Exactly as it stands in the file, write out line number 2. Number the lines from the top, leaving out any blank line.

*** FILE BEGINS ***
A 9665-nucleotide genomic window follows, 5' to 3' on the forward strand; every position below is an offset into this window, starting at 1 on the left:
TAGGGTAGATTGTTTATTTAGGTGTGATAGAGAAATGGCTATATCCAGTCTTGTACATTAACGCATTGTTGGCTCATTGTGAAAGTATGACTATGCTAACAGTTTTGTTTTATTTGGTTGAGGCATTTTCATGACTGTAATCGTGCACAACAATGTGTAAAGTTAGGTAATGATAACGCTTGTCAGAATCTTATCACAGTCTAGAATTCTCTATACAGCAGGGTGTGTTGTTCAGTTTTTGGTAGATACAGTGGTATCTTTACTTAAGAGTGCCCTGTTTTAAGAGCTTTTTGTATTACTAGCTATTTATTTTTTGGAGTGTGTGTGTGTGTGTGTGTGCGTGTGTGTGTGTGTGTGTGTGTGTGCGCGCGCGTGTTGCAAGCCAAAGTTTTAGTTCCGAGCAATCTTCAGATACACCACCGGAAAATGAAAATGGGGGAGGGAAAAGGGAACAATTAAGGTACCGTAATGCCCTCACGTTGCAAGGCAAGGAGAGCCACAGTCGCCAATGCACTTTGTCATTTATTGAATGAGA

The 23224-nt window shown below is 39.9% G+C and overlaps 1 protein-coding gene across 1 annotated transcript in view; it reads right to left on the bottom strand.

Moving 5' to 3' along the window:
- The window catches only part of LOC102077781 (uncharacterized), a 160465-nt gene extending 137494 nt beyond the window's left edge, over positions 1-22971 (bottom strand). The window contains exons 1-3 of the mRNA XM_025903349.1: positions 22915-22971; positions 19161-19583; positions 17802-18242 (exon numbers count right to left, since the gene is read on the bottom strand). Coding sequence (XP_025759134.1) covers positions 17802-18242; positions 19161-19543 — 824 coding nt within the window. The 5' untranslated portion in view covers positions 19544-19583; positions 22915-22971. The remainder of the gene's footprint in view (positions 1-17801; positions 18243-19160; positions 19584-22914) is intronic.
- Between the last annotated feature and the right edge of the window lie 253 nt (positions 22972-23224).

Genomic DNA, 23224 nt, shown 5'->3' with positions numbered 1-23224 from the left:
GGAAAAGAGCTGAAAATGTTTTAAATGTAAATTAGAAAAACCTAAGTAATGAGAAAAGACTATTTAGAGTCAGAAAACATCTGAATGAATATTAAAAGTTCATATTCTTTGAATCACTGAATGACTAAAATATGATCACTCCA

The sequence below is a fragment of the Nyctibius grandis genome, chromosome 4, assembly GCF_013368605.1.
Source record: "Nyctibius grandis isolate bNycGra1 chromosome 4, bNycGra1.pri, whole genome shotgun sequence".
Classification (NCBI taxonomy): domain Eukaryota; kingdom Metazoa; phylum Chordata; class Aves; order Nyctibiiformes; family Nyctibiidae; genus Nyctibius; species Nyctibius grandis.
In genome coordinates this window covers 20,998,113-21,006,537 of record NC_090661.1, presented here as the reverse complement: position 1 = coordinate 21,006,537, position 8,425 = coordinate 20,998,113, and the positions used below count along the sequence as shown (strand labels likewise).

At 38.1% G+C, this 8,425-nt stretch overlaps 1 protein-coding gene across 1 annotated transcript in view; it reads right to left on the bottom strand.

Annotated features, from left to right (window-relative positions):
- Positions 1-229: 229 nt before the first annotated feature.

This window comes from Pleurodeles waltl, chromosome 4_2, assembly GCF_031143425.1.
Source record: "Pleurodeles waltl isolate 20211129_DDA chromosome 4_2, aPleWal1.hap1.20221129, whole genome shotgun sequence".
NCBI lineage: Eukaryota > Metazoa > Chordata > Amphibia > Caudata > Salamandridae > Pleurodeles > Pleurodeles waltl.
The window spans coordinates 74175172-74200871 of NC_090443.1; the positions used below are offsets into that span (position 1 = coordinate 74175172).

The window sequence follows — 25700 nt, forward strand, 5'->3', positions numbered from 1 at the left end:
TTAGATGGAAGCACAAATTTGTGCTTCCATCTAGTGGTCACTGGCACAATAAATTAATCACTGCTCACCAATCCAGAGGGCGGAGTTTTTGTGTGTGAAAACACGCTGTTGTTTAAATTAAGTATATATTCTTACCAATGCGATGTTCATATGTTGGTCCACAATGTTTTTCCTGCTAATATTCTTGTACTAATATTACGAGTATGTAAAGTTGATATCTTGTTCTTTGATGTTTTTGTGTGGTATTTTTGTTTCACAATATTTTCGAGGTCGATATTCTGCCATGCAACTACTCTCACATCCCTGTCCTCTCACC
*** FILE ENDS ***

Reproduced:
TAGGGTAGATTGTTTATTTAGGTGTGATAGAGAAATGGCTATATCCAGTCTTGTACATTAACGCATTGTTGGCTCATTGTGAAAGTATGACTATGCTAACAGTTTTGTTTTATTTGGTTGAGGCATTTTCATGACTGTAATCGTGCACAACAATGTGTAAAGTTAGGTAATGATAACGCTTGTCAGAATCTTATCACAGTCTAGAATTCTCTATACAGCAGGGTGTGTTGTTCAGTTTTTGGTAGATACAGTGGTATCTTTACTTAAGAGTGCCCTGTTTTAAGAGCTTTTTGTATTACTAGCTATTTATTTTTTGGAGTGTGTGTGTGTGTGTGTGTGCGTGTGTGTGTGTGTGTGTGTGTGTGCGCGCGCGTGTTGCAAGCCAAAGTTTTAGTTCCGAGCAATCTTCAGATACACCACCGGAAAATGAAAATGGGGGAGGGAAAAGGGAACAATTAAGGTACCGTAATGCCCTCACGTTGCAAGGCAAGGAGAGCCACAGTCGCCAATGCACTTTGTCATTTATTGAATGAGA